care providers over a 3-month period to assess adherence and challenges in implementation. Results suggest that nutrition standards are well accepted and can be feasibly implemented by child care providers. Larger, longer term and more rigorous studies are warranted to determine the impact of implementing nutrition standards in child care settings on infants as they transition to toddler nutrition. Further, the process whereby the standards were developed may be adapted to establish or refine nutrition standards for child care settings in other countries.

Infant standards include recommendations for vegetables, fruits, proteins, grains, breast milk, and other beverages. Also included are recommendations for bottle feeding, introducing complementary foods, and promoting self-regulation in response to hunger and satiety. Toddler standards are expanded to address the frequency as well as types of food groups and beverages, and include guidance on sugar, sodium, and fat. Feeding practices for toddlers include meal and snack frequency, feeding
style, and how to promote self-regulation of intake.

References
1. Ward ZJ, Bleich SN, Cradock AL, et al: Projected U.S. state-level prevalence of adult obesity and severe obesity. N Engl J Med 2019;381:2440–2450.
2. Saavedra JM, Deming D, Dattilo A, Reidy K: Lessons from the Feeding Infants and Toddlers Study in North America: what children eat, and implications for obesity prevention. Ann Nutr Metab 2013;62:27–36.
3. Au LE, Gurzo K, Paolicelli C,et al: Diet quality of US infants and toddlers 7–24 months old in the WIC Infant and Toddler Feeding Practices Study-2. J Nutr 2018;148:1786–1793.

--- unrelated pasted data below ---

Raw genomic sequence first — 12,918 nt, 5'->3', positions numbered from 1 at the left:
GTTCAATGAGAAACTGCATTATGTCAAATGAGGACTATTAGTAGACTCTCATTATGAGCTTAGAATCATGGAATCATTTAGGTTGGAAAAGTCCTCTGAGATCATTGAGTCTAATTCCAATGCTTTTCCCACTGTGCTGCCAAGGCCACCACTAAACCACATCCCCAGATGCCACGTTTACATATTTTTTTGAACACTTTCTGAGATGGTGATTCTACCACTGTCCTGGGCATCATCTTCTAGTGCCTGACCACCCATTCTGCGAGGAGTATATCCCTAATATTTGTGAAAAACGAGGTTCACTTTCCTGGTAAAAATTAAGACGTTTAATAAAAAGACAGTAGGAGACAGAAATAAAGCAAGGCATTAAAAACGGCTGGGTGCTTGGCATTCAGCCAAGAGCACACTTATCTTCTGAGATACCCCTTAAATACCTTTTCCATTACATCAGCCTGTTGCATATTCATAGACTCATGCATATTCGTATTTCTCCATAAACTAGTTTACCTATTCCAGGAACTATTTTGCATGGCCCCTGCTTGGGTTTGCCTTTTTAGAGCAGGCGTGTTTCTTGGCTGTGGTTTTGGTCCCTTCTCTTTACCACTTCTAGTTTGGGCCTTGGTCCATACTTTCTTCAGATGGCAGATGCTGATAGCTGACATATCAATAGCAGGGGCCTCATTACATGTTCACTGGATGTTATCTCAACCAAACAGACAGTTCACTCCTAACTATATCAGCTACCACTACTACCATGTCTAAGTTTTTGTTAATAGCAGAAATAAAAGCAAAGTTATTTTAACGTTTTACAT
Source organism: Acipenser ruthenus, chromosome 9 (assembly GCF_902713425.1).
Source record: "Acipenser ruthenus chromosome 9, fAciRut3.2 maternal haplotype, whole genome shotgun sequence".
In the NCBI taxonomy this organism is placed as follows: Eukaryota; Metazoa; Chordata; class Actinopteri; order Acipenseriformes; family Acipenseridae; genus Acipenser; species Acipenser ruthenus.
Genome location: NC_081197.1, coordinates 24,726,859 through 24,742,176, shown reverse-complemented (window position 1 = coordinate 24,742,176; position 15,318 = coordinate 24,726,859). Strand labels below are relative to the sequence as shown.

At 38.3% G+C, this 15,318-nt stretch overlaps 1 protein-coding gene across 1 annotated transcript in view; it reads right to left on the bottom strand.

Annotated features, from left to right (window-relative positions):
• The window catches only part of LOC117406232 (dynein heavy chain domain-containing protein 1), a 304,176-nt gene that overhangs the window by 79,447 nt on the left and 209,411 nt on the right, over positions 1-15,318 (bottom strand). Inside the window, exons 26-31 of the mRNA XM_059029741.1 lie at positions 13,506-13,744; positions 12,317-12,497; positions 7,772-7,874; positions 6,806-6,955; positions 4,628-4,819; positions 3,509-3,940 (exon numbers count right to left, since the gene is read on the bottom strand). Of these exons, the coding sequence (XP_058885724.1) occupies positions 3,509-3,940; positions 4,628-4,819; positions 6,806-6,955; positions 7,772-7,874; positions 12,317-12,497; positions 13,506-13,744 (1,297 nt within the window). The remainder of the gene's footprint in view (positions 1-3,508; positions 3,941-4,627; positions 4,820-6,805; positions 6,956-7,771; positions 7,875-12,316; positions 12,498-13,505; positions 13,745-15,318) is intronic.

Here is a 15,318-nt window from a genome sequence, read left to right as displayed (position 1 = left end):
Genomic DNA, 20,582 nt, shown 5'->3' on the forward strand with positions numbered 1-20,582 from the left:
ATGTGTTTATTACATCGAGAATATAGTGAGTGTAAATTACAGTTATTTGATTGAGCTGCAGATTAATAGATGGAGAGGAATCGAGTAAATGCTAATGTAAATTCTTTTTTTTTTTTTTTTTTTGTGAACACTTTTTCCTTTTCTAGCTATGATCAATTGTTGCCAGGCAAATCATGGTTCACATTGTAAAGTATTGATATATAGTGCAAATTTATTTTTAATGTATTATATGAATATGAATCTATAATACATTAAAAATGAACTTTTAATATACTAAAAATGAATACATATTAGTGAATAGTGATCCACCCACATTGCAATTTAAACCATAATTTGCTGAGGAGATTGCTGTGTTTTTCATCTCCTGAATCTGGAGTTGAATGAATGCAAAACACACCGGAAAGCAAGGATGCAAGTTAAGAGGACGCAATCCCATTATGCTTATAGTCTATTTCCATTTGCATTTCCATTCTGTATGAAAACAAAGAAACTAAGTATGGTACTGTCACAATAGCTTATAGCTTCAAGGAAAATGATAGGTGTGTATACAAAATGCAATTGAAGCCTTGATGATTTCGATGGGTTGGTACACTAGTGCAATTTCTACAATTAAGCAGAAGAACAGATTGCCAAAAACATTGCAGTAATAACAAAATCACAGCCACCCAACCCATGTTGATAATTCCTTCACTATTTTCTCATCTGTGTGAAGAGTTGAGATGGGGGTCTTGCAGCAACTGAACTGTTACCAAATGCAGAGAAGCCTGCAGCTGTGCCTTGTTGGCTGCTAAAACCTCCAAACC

4. Laughlin L: Who’s Minding the Kids? Child Care Arrangements. Current Population Reports. Washington, US Bureau of the Census, 2013. https://www.census.gov/ prod/2013pubs/p70–135.pdf.
5. Lee DL, Gurzo K, Yoshida S, et al: Compliance with the new 2017 Child and Adult Care Food Program standards for infants and children before implementation. Child Obes 2018;14:393–402.
 

 

Abstract

Child care has broad reach to young children. Yet, not all child care settings have nutrition standards for what and how foods and beverages should be served to infants as they transition to toddlerhood. The purpose of this paper is to describe the development of nutrition recommendations to guide feeding young children in licensed child care settings in the USA, a process that could be adapted in other countries. Nutrition standards were designed by nutrition and child care experts to address what and how to feed young children, also including the transition from infants to toddlers. Nutrition standards are important for health and can be feasibly implemented in child care settings. Feasibility considerations focused on family child care homes, which typically have fewer resources than child care centers or preschools. Infant standards include recommendations for vegetables, fruits, proteins, grains, and breast milk and other beverages. Also included are recommendations for supporting breastfeeding, introducing complementary foods, and promoting self-regulation in response to hunger and satiety. Toddler standards are expanded to address the frequency as well as types of food groups, and recommendations on beverages, sugar, sodium, and fat. Feeding practice recommendations include meal and snack frequency and style, as well as the promotion of self-regulation among older children.